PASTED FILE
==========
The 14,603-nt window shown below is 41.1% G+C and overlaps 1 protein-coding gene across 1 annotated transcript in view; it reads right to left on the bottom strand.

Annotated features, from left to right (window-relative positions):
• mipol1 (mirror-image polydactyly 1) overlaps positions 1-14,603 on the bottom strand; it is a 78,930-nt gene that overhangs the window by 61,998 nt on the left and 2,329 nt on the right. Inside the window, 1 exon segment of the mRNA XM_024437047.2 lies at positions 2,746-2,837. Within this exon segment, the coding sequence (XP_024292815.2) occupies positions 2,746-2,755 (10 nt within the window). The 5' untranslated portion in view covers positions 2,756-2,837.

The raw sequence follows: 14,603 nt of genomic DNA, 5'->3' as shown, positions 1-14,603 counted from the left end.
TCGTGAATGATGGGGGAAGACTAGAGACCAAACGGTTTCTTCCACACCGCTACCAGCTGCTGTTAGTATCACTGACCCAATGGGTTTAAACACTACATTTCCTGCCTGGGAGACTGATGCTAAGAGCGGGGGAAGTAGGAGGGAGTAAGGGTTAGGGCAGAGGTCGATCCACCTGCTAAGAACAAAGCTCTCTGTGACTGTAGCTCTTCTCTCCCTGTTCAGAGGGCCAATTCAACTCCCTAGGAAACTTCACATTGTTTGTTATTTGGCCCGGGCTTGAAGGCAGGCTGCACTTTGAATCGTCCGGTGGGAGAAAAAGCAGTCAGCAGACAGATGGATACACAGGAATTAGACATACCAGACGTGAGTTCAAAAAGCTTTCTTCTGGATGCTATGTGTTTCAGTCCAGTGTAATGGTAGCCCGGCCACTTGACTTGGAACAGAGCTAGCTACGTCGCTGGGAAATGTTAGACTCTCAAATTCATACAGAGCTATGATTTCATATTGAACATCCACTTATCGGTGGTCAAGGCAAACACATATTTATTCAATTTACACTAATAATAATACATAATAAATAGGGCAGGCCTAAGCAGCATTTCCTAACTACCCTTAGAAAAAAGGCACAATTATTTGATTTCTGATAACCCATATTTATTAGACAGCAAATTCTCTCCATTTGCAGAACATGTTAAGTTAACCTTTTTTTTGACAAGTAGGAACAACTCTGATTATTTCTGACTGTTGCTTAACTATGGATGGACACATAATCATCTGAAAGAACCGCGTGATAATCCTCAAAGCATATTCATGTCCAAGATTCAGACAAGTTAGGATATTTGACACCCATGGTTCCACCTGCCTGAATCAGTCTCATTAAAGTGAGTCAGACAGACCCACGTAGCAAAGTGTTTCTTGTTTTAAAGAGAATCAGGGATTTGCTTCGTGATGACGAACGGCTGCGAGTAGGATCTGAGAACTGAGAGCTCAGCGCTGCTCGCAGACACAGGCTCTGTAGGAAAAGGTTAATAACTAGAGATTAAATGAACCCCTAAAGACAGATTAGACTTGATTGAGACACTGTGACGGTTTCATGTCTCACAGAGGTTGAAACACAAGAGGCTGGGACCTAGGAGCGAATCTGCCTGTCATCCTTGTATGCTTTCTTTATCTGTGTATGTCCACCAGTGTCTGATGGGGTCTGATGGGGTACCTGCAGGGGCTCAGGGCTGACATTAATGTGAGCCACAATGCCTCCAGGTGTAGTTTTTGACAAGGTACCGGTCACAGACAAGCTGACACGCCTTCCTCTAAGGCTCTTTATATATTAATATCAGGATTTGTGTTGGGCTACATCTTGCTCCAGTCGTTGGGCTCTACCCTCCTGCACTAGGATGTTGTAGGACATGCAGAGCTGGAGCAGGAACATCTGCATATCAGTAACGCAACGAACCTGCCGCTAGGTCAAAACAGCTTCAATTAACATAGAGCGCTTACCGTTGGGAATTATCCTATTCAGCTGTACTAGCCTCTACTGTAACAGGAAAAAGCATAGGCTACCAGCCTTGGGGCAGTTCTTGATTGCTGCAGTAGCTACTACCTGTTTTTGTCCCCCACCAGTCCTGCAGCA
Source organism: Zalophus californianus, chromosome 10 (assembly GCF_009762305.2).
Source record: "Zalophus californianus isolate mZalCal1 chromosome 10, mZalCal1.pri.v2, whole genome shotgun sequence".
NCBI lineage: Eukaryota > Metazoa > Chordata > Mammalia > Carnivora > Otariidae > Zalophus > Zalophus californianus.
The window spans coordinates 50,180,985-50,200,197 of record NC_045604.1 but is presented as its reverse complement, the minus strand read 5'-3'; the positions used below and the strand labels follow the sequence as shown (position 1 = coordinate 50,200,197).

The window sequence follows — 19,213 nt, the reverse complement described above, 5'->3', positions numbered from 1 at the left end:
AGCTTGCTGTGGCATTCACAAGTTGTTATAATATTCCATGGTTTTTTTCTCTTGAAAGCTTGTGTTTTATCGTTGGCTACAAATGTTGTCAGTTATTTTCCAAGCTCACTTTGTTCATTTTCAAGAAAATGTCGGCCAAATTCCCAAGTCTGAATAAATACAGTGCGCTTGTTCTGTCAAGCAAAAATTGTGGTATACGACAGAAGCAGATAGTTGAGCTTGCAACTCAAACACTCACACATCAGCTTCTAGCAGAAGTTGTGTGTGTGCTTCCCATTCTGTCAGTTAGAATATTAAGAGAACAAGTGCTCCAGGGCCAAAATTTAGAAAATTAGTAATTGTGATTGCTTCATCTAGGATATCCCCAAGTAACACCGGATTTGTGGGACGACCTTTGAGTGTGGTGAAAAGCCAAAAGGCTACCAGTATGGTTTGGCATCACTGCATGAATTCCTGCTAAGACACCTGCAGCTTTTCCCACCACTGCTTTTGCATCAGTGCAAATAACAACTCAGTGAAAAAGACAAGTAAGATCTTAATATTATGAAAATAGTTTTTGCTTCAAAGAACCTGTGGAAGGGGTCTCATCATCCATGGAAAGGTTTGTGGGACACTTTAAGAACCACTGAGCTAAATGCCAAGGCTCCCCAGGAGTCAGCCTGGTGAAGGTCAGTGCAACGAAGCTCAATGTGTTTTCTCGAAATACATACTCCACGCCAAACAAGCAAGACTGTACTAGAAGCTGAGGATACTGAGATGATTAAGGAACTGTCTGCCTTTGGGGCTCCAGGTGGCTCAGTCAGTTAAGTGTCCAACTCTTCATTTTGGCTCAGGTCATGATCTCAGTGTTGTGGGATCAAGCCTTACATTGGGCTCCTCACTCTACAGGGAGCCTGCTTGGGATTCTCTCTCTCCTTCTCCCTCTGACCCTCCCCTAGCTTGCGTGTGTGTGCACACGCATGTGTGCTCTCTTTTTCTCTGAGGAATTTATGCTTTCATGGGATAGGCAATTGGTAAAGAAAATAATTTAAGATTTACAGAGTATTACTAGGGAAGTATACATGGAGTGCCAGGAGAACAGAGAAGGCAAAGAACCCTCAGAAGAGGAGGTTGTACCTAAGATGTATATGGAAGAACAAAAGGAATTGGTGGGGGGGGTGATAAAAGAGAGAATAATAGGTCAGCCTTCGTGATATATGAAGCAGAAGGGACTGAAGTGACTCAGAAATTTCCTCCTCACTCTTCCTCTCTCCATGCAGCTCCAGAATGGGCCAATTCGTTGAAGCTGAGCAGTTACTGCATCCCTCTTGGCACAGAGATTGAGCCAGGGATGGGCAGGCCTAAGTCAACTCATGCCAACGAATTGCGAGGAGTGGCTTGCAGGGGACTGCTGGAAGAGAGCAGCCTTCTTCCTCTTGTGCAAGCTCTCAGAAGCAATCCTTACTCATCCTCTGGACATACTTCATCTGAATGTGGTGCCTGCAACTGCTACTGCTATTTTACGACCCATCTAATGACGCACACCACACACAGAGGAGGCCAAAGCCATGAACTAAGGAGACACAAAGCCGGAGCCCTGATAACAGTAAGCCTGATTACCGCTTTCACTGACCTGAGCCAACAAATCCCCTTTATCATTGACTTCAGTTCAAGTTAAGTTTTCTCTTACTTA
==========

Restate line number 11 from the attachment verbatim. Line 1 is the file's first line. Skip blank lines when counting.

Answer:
AGCTTGCTGTGGCATTCACAAGTTGTTATAATATTCCATGGTTTTTTTCTCTTGAAAGCTTGTGTTTTATCGTTGGCTACAAATGTTGTCAGTTATTTTCCAAGCTCACTTTGTTCATTTTCAAGAAAATGTCGGCCAAATTCCCAAGTCTGAATAAATACAGTGCGCTTGTTCTGTCAAGCAAAAATTGTGGTATACGACAGAAGCAGATAGTTGAGCTTGCAACTCAAACACTCACACATCAGCTTCTAGCAGAAGTTGTGTGTGTGCTTCCCATTCTGTCAGTTAGAATATTAAGAGAACAAGTGCTCCAGGGCCAAAATTTAGAAAATTAGTAATTGTGATTGCTTCATCTAGGATATCCCCAAGTAACACCGGATTTGTGGGACGACCTTTGAGTGTGGTGAAAAGCCAAAAGGCTACCAGTATGGTTTGGCATCACTGCATGAATTCCTGCTAAGACACCTGCAGCTTTTCCCACCACTGCTTTTGCATCAGTGCAAATAACAACTCAGTGAAAAAGACAAGTAAGATCTTAATATTATGAAAATAGTTTTTGCTTCAAAGAACCTGTGGAAGGGGTCTCATCATCCATGGAAAGGTTTGTGGGACACTTTAAGAACCACTGAGCTAAATGCCAAGGCTCCCCAGGAGTCAGCCTGGTGAAGGTCAGTGCAACGAAGCTCAATGTGTTTTCTCGAAATACATACTCCACGCCAAACAAGCAAGACTGTACTAGAAGCTGAGGATACTGAGATGATTAAGGAACTGTCTGCCTTTGGGGCTCCAGGTGGCTCAGTCAGTTAAGTGTCCAACTCTTCATTTTGGCTCAGGTCATGATCTCAGTGTTGTGGGATCAAGCCTTACATTGGGCTCCTCACTCTACAGGGAGCCTGCTTGGGATTCTCTCTCTCCTTCTCCCTCTGACCCTCCCCTAGCTTGCGTGTGTGTGCACACGCATGTGTGCTCTCTTTTTCTCTGAGGAATTTATGCTTTCATGGGATAGGCAATTGGTAAAGAAAATAATTTAAGATTTACAGAGTATTACTAGGGAAGTATACATGGAGTGCCAGGAGAACAGAGAAGGCAAAGAACCCTCAGAAGAGGAGGTTGTACCTAAGATGTATATGGAAGAACAAAAGGAATTGGTGGGGGGGGTGATAAAAGAGAGAATAATAGGTCAGCCTTCGTGATATATGAAGCAGAAGGGACTGAAGTGACTCAGAAATTTCCTCCTCACTCTTCCTCTCTCCATGCAGCTCCAGAATGGGCCAATTCGTTGAAGCTGAGCAGTTACTGCATCCCTCTTGGCACAGAGATTGAGCCAGGGATGGGCAGGCCTAAGTCAACTCATGCCAACGAATTGCGAGGAGTGGCTTGCAGGGGACTGCTGGAAGAGAGCAGCCTTCTTCCTCTTGTGCAAGCTCTCAGAAGCAATCCTTACTCATCCTCTGGACATACTTCATCTGAATGTGGTGCCTGCAACTGCTACTGCTATTTTACGACCCATCTAATGACGCACACCACACACAGAGGAGGCCAAAGCCATGAACTAAGGAGACACAAAGCCGGAGCCCTGATAACAGTAAGCCTGATTACCGCTTTCACTGACCTGAGCCAACAAATCCCCTTTATCATTGACTTCAGTTCAAGTTAAGTTTTCTCTTACTTA